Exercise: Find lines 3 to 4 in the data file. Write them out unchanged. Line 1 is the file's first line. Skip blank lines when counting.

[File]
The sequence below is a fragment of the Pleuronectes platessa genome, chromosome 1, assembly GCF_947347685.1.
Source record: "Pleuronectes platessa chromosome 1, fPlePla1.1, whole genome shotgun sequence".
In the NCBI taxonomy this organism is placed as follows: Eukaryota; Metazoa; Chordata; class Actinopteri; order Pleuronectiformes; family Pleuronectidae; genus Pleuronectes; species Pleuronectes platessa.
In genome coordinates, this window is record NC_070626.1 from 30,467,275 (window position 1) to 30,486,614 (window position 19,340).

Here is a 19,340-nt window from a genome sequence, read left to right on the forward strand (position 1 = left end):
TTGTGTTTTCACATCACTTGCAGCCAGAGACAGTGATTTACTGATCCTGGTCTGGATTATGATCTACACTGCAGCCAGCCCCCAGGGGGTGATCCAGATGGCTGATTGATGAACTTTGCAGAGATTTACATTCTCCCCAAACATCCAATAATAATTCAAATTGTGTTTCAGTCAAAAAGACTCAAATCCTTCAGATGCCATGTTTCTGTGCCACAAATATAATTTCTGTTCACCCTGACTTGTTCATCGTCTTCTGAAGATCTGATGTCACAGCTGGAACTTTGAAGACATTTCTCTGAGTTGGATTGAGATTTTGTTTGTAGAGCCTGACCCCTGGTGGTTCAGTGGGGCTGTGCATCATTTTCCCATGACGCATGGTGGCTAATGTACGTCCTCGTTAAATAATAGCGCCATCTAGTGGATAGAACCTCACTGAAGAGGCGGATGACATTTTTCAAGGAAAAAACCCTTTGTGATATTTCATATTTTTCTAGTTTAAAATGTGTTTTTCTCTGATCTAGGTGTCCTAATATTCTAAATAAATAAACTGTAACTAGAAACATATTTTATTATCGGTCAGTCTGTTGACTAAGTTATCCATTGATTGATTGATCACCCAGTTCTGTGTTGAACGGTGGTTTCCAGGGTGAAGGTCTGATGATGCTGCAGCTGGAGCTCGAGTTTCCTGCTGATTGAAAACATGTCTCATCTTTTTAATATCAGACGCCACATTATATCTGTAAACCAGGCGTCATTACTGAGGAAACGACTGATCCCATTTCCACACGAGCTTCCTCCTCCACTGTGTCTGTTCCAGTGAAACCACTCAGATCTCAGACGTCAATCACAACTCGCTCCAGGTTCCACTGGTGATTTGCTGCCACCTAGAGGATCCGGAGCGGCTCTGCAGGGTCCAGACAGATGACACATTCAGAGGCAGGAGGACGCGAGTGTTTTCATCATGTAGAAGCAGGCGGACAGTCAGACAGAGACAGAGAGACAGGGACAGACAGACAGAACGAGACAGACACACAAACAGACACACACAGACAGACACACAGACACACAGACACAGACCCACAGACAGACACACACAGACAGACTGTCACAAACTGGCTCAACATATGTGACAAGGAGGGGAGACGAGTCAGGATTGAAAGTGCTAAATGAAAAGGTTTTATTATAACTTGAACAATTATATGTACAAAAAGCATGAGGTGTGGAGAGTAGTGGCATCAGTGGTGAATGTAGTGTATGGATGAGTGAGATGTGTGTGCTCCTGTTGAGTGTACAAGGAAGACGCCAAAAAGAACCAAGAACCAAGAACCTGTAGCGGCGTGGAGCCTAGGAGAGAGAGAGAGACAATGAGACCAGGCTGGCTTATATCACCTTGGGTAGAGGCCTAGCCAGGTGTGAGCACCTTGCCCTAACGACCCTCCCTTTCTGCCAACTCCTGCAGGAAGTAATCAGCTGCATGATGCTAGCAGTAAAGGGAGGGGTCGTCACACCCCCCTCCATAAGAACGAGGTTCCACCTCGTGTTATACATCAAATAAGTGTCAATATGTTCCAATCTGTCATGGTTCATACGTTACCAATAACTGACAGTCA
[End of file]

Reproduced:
In the NCBI taxonomy this organism is placed as follows: Eukaryota; Metazoa; Chordata; class Actinopteri; order Pleuronectiformes; family Pleuronectidae; genus Pleuronectes; species Pleuronectes platessa.
In genome coordinates, this window is record NC_070626.1 from 30,467,275 (window position 1) to 30,486,614 (window position 19,340).